I’ve been hearing a lot recently about the rising use of tablets in healthcare. You’ve probably heard of this concept too – instead of driving to your doctor’s office, you set up a Skype call where you can describe your symptoms and show your provider that itchy rash or swollen tonsils. In many cases, a provider can make a diagnosis over video chat and can call in a prescription without far less administrative costs than an in-office visit.
I already loved that idea — I’ve got a serious aversion to doctors’ offices, not because of the doctors (or more often, nurse practitioners), but because of the time spent hanging out in the waiting room. If I could do the waiting in my living room, I’d be a lot more likely to get medical attention from time to time.
Then I heard a story on NPR that takes it one step further. The city of Houston is undertaking a pilot program that uses video chat to hook up doctors with people who call 9-1-1. Ambulance crews carry tablets and if a caller’s medical issue doesn’t seem to require the emergency room, they call in a doctor via video chat, just to be sure. The doctor can talk to the patient and make a preliminary diagnosis remotely.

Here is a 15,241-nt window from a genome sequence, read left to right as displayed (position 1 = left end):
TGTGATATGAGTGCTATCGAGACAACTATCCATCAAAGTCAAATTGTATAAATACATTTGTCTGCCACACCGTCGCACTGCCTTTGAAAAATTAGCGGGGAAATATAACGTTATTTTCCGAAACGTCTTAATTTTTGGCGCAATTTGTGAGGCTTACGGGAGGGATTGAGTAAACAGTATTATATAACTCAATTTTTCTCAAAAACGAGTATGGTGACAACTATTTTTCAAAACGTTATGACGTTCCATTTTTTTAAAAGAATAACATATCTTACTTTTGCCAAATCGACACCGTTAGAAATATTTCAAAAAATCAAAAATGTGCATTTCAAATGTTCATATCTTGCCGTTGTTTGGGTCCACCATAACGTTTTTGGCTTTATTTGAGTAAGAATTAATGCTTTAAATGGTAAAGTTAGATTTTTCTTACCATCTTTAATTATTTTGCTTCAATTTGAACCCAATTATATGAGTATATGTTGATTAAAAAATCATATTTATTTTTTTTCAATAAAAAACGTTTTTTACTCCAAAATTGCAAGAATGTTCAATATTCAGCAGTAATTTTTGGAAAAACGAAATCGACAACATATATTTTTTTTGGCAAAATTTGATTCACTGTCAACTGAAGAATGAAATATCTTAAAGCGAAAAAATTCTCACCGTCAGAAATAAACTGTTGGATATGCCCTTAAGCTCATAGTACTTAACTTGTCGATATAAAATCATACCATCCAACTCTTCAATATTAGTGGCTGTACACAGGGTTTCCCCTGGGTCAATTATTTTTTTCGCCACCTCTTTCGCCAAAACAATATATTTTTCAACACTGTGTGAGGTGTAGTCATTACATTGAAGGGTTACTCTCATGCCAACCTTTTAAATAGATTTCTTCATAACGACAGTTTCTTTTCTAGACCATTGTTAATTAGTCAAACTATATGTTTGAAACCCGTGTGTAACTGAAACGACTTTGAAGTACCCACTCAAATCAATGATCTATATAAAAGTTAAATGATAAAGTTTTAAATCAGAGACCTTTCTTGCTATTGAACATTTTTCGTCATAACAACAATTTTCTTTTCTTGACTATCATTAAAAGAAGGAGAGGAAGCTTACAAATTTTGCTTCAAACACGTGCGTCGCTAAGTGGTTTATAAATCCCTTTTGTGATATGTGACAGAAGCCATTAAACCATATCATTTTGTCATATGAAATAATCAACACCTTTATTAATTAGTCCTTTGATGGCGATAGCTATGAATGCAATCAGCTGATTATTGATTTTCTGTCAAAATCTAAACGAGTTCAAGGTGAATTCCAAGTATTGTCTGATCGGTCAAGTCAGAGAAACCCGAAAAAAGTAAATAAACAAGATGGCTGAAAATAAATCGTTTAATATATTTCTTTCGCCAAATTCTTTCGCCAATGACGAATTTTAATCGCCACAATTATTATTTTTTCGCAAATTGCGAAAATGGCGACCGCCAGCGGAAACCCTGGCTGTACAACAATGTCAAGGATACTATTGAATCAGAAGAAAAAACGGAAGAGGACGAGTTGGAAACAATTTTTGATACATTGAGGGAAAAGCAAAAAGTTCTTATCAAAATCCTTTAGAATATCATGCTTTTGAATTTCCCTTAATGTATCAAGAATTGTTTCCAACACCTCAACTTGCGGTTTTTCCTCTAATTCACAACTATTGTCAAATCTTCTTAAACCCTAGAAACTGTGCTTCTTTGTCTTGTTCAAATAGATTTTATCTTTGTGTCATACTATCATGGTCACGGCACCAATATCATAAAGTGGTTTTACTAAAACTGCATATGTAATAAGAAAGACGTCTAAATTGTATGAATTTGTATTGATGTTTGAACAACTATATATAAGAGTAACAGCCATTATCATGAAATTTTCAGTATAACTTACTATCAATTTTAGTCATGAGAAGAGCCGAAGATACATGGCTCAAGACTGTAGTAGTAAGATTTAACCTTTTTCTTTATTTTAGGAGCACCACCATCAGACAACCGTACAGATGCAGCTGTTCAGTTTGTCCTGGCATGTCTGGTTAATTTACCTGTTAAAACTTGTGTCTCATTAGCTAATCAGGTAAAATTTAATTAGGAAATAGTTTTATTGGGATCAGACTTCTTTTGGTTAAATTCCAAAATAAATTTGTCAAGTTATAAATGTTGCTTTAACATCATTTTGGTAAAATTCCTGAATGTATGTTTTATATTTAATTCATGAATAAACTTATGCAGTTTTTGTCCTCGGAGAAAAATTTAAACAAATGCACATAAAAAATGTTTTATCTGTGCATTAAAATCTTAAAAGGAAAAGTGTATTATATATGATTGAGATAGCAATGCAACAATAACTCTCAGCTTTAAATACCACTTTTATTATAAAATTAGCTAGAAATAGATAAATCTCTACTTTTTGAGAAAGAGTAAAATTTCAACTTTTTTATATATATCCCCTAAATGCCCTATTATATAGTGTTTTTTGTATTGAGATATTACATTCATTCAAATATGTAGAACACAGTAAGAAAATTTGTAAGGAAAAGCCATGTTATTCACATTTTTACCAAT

Houston isn’t the only place trying out video chats through ambulance crews. But here’s where Houston goes everyone else one better: the doctor sets the caller up with a clinic appointment the next morning. And sends a taxi over to pick them up and return them home — for free.
Houston’s pilot program costs more than $1 million a year to run and it’s being paid for with city money plus grants, including one from the Medicaid program.
But the city spends far more than that each year in ER visits that could have been handled by a primary care physician. Officials estimate using video chat plus free taxis and clinic visits will save more than $2 million a year.
We all know the rising cost of healthcare is nearing crisis level. Houston’s got it right – new technology plus outside-the-box thinking is exactly what we need to start knocking it back.
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